banks respectively. Common carriers and banks do not ordinarily deal in commodities which "are sold for use, consumption or resale," and seem plainly not intended to be regulated by this section. This same Congress has created an elaborate machinery to regulate the dealings of banks in exchange, which is an additional reason why this section seems not to apply to banks or banking. Probably only ordinary commercial operations are intended to be covered by section 2. Where a bank or common carrier engages in merchandising either directly or indirectly the Interstate Commerce Commission or the Reserve Board would have jurisdiction to enforce this section. But in practical application this section will seldom if ever be invoked against banks or common carriers.

The language used shows that business is not intended to be unduly restricted. Differences in price are permitted because of differences in grade, quality, or quantity of the commodity sold, or differences in the cost of selling, or the cost of transportation. And finally aside from all these exceptions discrimination in price is permitted without any of the foregoing causes, if made in good faith to meet competition. And merchants are permitted if acting in good faith to choose their own customers.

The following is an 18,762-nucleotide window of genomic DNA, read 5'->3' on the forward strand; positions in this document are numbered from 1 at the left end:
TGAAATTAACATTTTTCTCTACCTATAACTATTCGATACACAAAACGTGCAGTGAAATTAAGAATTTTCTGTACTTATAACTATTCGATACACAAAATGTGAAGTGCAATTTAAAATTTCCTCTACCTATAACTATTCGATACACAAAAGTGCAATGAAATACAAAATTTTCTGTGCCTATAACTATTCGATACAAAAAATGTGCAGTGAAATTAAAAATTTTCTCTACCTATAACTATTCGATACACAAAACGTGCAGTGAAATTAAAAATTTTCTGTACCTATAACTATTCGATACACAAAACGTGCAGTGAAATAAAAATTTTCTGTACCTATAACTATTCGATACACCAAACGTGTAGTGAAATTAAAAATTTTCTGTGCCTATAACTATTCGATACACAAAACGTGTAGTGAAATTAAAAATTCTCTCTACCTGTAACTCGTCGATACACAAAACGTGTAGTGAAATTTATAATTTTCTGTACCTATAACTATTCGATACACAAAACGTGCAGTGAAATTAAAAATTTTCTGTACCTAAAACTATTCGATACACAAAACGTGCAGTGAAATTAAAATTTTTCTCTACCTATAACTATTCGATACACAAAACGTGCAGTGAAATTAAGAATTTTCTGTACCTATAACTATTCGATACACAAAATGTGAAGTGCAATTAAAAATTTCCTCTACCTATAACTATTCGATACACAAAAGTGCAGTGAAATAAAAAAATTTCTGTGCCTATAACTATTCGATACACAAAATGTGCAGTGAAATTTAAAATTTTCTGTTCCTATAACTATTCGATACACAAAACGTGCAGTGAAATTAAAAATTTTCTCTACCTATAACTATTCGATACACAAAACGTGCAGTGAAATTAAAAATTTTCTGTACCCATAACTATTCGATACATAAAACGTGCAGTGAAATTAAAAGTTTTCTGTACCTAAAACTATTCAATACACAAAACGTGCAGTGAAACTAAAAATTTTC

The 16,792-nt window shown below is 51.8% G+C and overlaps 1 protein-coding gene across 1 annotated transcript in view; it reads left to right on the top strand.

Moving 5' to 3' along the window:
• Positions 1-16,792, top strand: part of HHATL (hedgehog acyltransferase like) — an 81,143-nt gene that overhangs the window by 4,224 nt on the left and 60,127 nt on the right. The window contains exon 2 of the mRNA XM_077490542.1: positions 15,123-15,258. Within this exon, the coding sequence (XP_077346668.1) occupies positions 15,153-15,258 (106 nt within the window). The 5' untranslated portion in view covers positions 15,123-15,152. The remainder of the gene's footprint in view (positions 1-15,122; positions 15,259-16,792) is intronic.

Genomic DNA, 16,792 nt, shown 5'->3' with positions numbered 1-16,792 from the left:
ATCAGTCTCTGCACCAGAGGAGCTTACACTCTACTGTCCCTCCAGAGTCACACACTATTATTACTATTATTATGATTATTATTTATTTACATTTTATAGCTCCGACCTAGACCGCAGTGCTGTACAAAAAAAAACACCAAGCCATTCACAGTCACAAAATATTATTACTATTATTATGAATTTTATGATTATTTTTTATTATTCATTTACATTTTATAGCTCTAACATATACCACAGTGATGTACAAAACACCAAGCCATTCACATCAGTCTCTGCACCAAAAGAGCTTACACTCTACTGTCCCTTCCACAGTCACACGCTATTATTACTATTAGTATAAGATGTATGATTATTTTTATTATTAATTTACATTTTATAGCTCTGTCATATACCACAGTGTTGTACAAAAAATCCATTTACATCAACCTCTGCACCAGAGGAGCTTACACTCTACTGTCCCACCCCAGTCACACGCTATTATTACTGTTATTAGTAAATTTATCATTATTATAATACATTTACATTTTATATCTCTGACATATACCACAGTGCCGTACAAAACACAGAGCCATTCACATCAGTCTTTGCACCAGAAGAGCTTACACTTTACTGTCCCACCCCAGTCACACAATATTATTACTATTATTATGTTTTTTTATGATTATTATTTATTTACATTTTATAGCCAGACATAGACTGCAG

The section applies only to price discrimination which substantially lessens competition or tends to create a monopoly.

2. Tying or Conditional Contracts.

It is probable that section 3 was passed as a result of the agitation against the practice of certain large concerns, by which in contracts of sale or lease of patented appliances they customarily inserted conditions tying up their customers so that they would be

unable to purchase from competitors. Hence it is usually referred to as the "tying clause" section. It makes unlawful the insertion of a condition in a contract of sale or lease of goods, wares or merchandise, patented or unpatented, in interstate commerce, which condition binds the lessee or purchaser not to use the goods of a competitor of the lessor or seller. But such contracts are made unlawful only where the effect thereof is substantially to lessen competition or to tend to create a monopoly. The question to be determined is largely one of fact.

The Interstate Commerce Commission and the Federal Reserve Board are specifically given the power by section 11 of the Clayton law to enforce this section as to common carriers and banks respectively. But the section applies only to merchandising, to "the sale or lease of goods, wares, and merchandise for use, resale or consumption." And plainly in the normal course of their operations carriers and banks do not perform acts to which this section could apply.

3. Stock Ownership by One Corporation in Another.